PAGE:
Listing 1. Output from an explanation of a SQL0668N message
SQL0668N  Operation not allowed for reason code "<reason-code$gt;" on table "<table-name>".


Access to table "<table-name>" is restricted. The cause is based on the
following reason codes "<reason-code>":


3        The table is in the Load Pending state. A previous LOAD attempt
         on this table resulted in failure. No access to the table is
         allowed until the LOAD operation is restarted or terminated.

User response:


3        Restart or terminate the previously failed LOAD operation on
         this table by issuing LOAD with the RESTART or TERMINATE option

Recovering from a failed LOAD operation

If the load utility does not start because of a user error such as a nonexistent data file or invalid column names, the operation terminates and leaves the target table in a normal state. In such a case, the table is already in normal state and no further action is needed.

When the load operation begins, the target table is placed in the "Load in Progress" state. In the event of a failure, the table state changes to "Load Pending." To remove the table from this state, you can issue a LOAD TERMINATE to roll back the operation, issue a LOAD REPLACE to reload the entire table, or issue a LOAD RESTART.

The REPLACE option deletes all existing data from the table and inserts the source data. The TERMINATE option rolls back the failed LOAD operation to its original state even if consistency points were passed. The RESTART option can be used when the SAVECOUNT parameter is specified. The SAVECOUNT parameter provides consistency points to prevent total loss of table data that has been inserted into the table. This option is useful for large load operations since the LOAD time may take hours. If this option is used and the LOAD operation fails, the RESTART option may be used to continue the LOAD at the last consistency point it reached.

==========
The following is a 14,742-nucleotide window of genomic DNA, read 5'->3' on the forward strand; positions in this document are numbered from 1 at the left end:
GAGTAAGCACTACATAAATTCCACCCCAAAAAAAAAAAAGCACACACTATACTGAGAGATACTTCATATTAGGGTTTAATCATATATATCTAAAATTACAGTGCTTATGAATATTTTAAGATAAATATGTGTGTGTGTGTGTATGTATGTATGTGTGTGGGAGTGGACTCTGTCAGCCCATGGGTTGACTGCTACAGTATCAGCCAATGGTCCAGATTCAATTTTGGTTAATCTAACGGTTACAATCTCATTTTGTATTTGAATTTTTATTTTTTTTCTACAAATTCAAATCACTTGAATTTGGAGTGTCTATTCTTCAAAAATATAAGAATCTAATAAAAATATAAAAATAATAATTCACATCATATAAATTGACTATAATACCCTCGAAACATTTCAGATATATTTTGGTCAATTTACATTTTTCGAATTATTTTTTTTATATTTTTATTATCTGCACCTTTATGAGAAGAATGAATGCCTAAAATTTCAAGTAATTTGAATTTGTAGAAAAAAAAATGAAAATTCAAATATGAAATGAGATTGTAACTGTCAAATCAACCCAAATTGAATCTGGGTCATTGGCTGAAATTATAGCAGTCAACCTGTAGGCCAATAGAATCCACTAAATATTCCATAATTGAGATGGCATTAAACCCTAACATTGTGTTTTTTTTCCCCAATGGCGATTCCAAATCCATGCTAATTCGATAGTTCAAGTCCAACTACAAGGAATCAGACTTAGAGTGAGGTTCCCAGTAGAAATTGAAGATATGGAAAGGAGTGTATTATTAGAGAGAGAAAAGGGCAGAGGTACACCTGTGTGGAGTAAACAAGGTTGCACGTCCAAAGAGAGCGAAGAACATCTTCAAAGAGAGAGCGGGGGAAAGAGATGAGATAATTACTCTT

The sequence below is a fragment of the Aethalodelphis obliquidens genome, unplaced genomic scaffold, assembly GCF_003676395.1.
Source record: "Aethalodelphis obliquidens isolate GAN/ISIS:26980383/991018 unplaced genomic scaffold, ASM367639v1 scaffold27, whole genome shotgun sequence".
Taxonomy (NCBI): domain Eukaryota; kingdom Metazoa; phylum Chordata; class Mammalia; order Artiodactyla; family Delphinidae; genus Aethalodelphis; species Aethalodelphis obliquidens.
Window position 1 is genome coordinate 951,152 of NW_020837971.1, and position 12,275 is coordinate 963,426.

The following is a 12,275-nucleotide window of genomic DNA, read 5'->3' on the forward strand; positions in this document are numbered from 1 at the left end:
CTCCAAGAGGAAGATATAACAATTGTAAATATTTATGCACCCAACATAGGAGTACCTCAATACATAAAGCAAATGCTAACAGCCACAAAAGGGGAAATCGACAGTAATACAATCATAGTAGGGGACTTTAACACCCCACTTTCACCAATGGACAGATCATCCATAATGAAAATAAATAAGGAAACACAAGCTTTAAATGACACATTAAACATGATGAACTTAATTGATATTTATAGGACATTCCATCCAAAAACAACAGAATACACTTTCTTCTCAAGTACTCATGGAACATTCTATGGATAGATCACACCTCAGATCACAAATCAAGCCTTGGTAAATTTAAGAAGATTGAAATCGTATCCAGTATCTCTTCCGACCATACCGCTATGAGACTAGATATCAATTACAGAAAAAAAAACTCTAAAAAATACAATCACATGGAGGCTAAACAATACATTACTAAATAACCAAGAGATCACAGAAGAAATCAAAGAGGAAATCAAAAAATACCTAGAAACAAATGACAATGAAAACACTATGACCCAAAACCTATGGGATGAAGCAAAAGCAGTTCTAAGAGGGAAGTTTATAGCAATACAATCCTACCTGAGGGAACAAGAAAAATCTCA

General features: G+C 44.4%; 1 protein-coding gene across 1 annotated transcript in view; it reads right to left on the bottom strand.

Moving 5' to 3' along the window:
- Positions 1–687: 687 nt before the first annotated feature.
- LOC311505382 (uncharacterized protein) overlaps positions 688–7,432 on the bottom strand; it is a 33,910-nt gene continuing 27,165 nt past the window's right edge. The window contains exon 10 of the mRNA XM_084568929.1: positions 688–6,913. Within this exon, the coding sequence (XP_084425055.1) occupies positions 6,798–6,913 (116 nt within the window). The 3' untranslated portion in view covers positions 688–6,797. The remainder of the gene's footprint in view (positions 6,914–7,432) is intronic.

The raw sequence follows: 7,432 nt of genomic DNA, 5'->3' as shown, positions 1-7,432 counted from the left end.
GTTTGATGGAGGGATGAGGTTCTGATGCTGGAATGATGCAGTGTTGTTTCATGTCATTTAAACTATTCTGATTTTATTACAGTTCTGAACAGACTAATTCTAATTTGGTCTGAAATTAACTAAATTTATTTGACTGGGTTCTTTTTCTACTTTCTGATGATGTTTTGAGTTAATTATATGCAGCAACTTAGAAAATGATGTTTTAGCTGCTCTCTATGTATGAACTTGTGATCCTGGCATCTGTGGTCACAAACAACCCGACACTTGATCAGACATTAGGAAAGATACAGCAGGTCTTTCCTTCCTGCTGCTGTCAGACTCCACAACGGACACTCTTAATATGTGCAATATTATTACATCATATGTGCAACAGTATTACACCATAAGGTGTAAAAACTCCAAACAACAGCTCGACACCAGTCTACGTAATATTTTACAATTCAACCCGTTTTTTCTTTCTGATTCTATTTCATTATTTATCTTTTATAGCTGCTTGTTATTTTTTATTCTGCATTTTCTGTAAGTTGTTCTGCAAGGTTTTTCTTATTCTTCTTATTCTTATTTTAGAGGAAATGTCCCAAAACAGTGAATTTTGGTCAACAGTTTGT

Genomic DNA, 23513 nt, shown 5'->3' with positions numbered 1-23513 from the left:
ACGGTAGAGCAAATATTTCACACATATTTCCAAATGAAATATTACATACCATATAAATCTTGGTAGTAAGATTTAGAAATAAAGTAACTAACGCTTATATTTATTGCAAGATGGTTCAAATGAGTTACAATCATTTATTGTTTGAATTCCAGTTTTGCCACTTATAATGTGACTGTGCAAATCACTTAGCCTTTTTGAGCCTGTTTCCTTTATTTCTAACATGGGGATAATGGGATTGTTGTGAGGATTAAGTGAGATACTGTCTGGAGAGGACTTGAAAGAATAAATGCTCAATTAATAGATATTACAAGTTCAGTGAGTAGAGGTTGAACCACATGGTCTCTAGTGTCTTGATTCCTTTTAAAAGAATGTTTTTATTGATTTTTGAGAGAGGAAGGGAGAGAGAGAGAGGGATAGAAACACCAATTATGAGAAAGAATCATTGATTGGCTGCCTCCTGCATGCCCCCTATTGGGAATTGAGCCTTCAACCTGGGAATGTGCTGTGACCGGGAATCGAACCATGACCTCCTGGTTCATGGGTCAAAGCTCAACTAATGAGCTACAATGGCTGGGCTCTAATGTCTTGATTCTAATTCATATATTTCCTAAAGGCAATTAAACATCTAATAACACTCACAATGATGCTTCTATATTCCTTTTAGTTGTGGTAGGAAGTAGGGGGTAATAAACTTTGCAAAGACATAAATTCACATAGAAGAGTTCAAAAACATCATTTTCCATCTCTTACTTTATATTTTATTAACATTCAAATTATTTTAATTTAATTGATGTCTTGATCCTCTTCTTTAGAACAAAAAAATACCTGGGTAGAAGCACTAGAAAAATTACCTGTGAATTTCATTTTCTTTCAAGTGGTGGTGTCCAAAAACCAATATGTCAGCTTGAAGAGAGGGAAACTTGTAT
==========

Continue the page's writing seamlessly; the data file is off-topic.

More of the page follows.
Once you have fixed the situation that caused the load operation to fail, reissue the load command. Ensure that you specify exactly the same parameters as in the original command, so that the load utility can find the necessary temporary files.

XML considerations

If you are loading XML documents, the behavior is slightly different. Because the SAVECOUNT option is not supported with loading XML data, load operations that fail during the load phase restart from the beginning of the operation. Just as with other data types, if the load fails during the build phase, indexes are built in REBUILD mode, so the table is scanned to pick up all index keys from each row; however, each XML document must also be scanned to pick up the index keys. This process of scanning XML documents for keys requires them to be re-parsed which is an expensive operation.


One hundred thousand records are currently being loaded into a table, and the SAVECOUNT option is being used. The SAVECOUNT is set to create a consistency point at every 20,000 rows that are loaded. Five minutes pass, and the LOAD operation fails putting the table into a "Load pending" state. Fortunately, because the SAVECOUNT option was used, eighty thousand of the records that were loaded will not be rolled back. The LOAD operation can then be performed again with the RESTART option to continue inserting rows at the last saved consistency point, which happens to be eighty thousand.

Note: The lower your SAVECOUNT is, the more I/O operations will have to be performed to synchronize consistency point activities, thus impacting LOAD performance.

Listing 2 shows the output from a scenario where SAVECOUNT is used and the LOAD operation fails.

Listing 2. Output from a failing LOAD operation
D:\work>db2 load from exported_data.ixf of ixf savecount 20000 insert into SALES
SQL3501W  The table space(s) in which the table resides will not be placed in
backup pending state since forward recovery is disabled for the database.